Said top member 3l, piston cylinder 26, vand base member I are maintained in rigid fluid tight relationship by means of a series of tie rod bolts 35, the Screw threaded lower` ends of which are engaged in the screw threaded bosses formed on the base member I. The upper ends of said tie rod bolts 35 extend `through Vdrilled openings formed in the bosses 31 which .are formed on the lower portion of the top member 3l. Ihe piston 40, arranged to be reciprocated in the piston cylinder 26, is provided with the depending skirt portion 4I, which has at its vlowerend a depending ange 42 provided with an .annular .recess 42' in which is mounted `the piston ring 43, or any other of the well known means for preventing the passage of fluid between the piston and piston cylinder. The piston is rigidly .fastened to the lower end of the piston rod 45 by means of the nut 46 and lock washer 41.

The upper end of the piston 40 is provided with the annular valve seat 5D which is engaged by the valve 5I. Said valve 5I is provided with the axial opening 52 and is mounted with freedom of movement on the piston rod 45. As shown in Fig. I, upward movement of the valve 5I on the piston rod 45 is conveniently limited by means of the pin 53 which is rigidly mounted in the opening 54 Vformed in the lower end of the piston rod 45.

The skirt portion 42 of the piston 40 is pro vided with the extension 5B which is adapted to of ordinary steel pipe formed to the desirable shape. As best shown in Fig. III, the end of said. pump handle 16 is flattened and slotted, with thebifurcations thereof engaging the piston rod eye 18 formed at the top of the piston rod 45. The opposite flattened sides of the handle 16 have bearing lug bushings 80 Welded thereto, as best indicated in Fig. III, to provide the necessary bearing area for the pivot pin 8| which extends through `said bearings and the piston rod eye.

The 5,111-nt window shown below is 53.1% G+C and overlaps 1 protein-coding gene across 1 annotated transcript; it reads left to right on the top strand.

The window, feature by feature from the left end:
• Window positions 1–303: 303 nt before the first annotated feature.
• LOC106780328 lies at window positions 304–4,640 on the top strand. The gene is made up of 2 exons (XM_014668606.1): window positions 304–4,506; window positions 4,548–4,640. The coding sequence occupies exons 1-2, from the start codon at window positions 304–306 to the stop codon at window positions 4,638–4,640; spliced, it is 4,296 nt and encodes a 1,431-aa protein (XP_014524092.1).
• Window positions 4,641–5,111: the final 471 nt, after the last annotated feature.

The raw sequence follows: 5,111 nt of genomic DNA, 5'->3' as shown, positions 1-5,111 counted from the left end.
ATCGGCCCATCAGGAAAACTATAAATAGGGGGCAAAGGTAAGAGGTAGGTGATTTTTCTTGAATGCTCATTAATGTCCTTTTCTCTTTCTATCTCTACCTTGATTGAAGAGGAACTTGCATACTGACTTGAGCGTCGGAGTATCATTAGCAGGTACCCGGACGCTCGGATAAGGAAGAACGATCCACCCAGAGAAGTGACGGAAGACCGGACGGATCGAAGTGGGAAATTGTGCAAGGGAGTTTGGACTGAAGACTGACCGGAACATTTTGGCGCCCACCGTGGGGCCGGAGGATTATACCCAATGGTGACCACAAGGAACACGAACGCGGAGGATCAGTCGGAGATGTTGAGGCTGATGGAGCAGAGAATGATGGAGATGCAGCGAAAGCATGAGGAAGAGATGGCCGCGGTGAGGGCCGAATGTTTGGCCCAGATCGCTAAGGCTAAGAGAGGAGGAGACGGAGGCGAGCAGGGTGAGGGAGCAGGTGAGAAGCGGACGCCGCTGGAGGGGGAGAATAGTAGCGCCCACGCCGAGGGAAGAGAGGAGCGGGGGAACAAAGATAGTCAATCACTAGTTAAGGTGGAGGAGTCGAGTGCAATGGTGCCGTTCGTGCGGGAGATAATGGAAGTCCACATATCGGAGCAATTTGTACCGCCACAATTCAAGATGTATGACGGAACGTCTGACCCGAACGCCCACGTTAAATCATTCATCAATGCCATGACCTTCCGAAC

The handle 16 is provided with two fulcrum clips 82 lwhich are formed as separate pieces and welded or brazed to said handle 16. The upper end of the .lever link 83 is engaged between the fulcrum clips 82 and pivotally connected thereto by means of the pin 85 which extends through openings formed in said clips and in the top of the lever link 83. The lower end of said lever link 83 is bifurcated and pivotally connected by a pin to the lug 89 formed on said top cover 3l. The outer -end of said lug 83 acts as a stop for the handle 16 to limit the upward str-oke of the piston.

The handle shown and described .herein is claimed in my divisional application Serial No. 584,538 iiled March 24, .1945.

When the piston 40 is at its extreme upward improved skirted piston. In prior art pumps lof this type which embody pistons of the ordinary construction, the ratio is approximately 5 to l A in pumps of equivalent size and capacity.

engage a series of stop lugs 51, conveniently formed as an integral part of the base casting I, when the piston 40 is in its 'lowermost position as indicated in dotted lines in Fig. I.